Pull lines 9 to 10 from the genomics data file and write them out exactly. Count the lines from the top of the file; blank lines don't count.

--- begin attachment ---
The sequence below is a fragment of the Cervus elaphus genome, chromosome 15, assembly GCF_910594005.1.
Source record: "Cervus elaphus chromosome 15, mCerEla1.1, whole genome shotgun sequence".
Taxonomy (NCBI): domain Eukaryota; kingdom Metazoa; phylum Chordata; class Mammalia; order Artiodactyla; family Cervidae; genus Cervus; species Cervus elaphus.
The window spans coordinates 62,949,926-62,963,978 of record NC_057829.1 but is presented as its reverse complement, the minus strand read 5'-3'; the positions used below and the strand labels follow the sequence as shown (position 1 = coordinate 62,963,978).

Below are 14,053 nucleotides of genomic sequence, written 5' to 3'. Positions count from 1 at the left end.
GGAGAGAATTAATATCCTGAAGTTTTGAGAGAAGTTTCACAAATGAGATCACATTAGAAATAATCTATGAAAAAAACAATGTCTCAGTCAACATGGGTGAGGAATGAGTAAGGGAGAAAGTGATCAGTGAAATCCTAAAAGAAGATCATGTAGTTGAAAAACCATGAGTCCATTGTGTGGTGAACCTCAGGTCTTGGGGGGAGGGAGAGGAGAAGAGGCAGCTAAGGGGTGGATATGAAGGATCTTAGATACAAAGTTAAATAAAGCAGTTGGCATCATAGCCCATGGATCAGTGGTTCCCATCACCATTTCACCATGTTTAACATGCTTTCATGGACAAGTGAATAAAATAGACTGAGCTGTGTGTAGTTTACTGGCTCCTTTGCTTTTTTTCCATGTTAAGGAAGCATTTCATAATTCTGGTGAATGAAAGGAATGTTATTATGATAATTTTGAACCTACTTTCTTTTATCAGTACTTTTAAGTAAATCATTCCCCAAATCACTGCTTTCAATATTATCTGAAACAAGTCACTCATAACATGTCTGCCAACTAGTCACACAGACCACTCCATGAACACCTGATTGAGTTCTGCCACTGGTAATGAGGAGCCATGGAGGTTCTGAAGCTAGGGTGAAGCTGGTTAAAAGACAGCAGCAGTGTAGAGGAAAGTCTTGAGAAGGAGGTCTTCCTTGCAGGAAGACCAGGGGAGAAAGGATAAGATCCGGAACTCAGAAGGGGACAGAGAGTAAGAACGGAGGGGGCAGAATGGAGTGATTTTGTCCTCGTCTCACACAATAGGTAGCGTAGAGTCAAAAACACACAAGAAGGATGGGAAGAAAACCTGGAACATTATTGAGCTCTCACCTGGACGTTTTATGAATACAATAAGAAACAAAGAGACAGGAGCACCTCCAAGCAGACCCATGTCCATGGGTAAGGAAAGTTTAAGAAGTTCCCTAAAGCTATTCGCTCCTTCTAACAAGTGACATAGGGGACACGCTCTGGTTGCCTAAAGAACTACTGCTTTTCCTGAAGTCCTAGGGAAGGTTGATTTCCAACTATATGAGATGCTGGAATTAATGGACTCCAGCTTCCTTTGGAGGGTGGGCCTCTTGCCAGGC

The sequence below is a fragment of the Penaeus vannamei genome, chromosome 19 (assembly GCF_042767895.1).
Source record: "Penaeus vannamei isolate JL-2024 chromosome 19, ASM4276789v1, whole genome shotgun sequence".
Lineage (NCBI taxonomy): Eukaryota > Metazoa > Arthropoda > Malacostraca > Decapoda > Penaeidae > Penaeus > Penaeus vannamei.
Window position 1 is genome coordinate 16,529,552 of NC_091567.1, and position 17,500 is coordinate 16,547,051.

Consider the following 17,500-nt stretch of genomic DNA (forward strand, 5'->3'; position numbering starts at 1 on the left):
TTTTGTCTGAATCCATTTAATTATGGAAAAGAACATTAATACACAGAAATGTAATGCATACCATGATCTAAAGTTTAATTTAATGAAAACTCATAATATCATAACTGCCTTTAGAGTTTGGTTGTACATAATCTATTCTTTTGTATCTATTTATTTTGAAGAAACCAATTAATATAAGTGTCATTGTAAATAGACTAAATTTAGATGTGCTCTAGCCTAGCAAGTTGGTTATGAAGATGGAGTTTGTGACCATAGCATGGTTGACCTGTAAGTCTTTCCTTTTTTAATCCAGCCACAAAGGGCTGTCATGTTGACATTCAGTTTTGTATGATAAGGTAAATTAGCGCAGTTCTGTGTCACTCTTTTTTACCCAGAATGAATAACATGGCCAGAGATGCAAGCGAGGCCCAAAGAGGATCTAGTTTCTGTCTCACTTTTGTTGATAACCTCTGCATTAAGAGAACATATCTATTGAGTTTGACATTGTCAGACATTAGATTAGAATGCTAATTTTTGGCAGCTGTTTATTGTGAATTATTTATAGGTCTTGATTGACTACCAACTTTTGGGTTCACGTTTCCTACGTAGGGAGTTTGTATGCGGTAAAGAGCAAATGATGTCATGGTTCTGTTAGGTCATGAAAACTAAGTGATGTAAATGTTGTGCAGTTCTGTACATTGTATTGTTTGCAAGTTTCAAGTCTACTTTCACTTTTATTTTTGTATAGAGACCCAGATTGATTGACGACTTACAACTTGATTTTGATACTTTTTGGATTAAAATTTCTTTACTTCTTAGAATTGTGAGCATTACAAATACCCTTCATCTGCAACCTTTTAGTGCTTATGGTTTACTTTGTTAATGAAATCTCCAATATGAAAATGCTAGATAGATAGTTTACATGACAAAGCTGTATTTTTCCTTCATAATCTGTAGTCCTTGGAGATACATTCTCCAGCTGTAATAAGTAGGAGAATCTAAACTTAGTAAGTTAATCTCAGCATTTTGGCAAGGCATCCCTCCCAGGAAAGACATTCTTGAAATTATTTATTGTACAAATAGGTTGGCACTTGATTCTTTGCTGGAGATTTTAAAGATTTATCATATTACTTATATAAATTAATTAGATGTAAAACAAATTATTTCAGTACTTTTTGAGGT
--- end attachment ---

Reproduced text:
Lineage (NCBI taxonomy): Eukaryota > Metazoa > Arthropoda > Malacostraca > Decapoda > Penaeidae > Penaeus > Penaeus vannamei.
Window position 1 is genome coordinate 16,529,552 of NC_091567.1, and position 17,500 is coordinate 16,547,051.